This season's most sought-after sneaker is the Balenciaga Triple S. From the fashion weeks of Paris, Milan and Seoul, to Migos, to A$AP Rocky in the pages of GQ, the Triple S is massive, ugly, and inescapable.
The Triple S sells out immediately online, so it's fool's errand to even attempt to find them on the primary market. As of publication, only Balenciaga.com had inventory in stock - if you can call two pairs in size 14 "inventory in stock" - and even used pairs of the Triple S consistently sell for hundreds of dollars over retail on sites like eBay, StockX and Grailed.
To understand how the fashion and sneaker world got to the point where an $800 MSRP shoe that looks like the machinery responsible for molding its rubber malfunctioned during production became the holy grail of footwear, we need to step back for context.
Keeping the two worlds distinct and focusing only on sneakers to start, the Triple S represents one of the first fully-formed crossovers between high fashion and streetwear. In years past, the hottest kicks were limited edition releases from the likes of Nike, Jordan, Adidas and Reebok; in Complex's 50 Best Sneakers of 2013 list the first whiff of a high fashion brand comes at #35, a Margiela x Converse Jack Purcell release that, while interesting at the time, hasn't had much in the way of cultural staying power. Over the past decade or so, rap and hip-hop became the dominant cultural force in America; cultural reference points became people like Kanye West, synonymous early on in his career with BAPE and pink Polos, who then introduced the masses to leather kilts and Margiela face masks, and ultimately released his own YEEZY clothing line, and A$AP Rocky, who transitioned from Commes des FUCKDOWN to Hood By Air to Raf Simons, Gucci and Dior Homme, who made traditional high fashion houses aspirational for a new generation. Wanting to attain the levels of cache and influence of these icons now meant trading in legacy streetwear brands, or the hottest here today gone tomorrow t shirt company, for luxury houses like LVMH and Balenciaga.
On the fashion side, a shoe like the Triple S would not exist without society's dramatic shift to all things casual. Whether Millennials are to blame, with stifled career options, student debt and a questionable economic future causing an inability to "grow up," or Silicon Valley with its anti-suit, flip flops and hoodies dress code, or a world generally more defined by fear and uncertainty, fashion's pendulum has swung away from the corporate and back to the comfortable. From Normcore, to Dad Bod, to the acceptability of yoga pants in boardrooms to bakeries, this push back against rigidity is the basis for the inherent ugliness of the Triple S. When brands make conscious decisions to release items that defy traditional definitions of beauty, shoes like these from Balenciaga are the output.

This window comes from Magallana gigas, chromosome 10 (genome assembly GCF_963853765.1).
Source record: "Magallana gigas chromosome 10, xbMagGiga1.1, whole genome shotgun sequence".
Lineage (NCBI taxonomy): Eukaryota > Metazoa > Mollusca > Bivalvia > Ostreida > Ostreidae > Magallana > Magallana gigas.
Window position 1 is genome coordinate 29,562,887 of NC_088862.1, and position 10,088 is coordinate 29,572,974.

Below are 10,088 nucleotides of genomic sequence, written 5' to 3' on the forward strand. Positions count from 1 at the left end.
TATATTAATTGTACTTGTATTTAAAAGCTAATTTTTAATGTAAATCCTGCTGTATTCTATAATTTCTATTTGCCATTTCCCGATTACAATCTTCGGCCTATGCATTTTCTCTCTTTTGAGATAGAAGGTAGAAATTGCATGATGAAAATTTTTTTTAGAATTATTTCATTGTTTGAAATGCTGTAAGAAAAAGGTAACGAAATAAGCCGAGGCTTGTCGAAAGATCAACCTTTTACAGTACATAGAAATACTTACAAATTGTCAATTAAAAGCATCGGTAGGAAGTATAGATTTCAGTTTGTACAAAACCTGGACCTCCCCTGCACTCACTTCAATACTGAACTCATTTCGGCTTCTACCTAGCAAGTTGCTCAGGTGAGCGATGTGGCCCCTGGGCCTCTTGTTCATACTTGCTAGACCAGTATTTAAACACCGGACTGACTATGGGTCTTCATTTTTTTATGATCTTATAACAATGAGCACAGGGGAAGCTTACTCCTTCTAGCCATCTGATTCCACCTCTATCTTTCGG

So now we find ourselves at the beginning of 2017. Fashion in general is reaching perhaps the apex of its reversal from the #menswear, skinny tailored years, and the hottest designer in the world, Demna Gvasalia, now oversees Balenciaga. Rappers and hip-hop artists are brightest stars of the streetwear influencer world, and over the past five years have made high fashion brands the lingua franca of global trendsetters. The powder keg had been lit for a high fashion sneaker to explode, so when Balenciaga announced the Triple S in all its absurdist, ugly glory, the powder keg detonated.
Since you won't be able to get your hands on a pair of the Triple S any time soon, listed below (alphabetically by brand) are 11 alternatives. No thin or moderate sole candidates needed apply, these selections were chosen for their intentionally oversized appearances or strange silhouettes, lacks of traditional sleekness, and general, "If you wore them would people look at you a little weird but also maybe with a little envy?" vibes.
If the Triple S was inspired by Raf Simons' more popular Adidas collab model, the Ozweego, the New Runner identifies then distills down the most distinct feature of the Triple S, its chunky sole, then fuses than oversized sole to a minimalist, sleek, Converse-esque upper. It's as Raf is saying, "You want sole? Well here you go."
Even the most dedicated sneakerhead occasionally finds himself in a situation where sneakers are inappropriate. For these situations big thanks to Clarks for their Oswyn Lo model, which saves a bit of that Triple S stacked sole spice and pairs it with a clean, white leather upper for a modern classic.
Perhaps more closely related to Rick Owens' traditional offerings than the Triple S, this side-laced joint has a tonal elastic strap on top for easy on/off maneuvering and looks like a traditional shell toe sneaker on some serious steroids.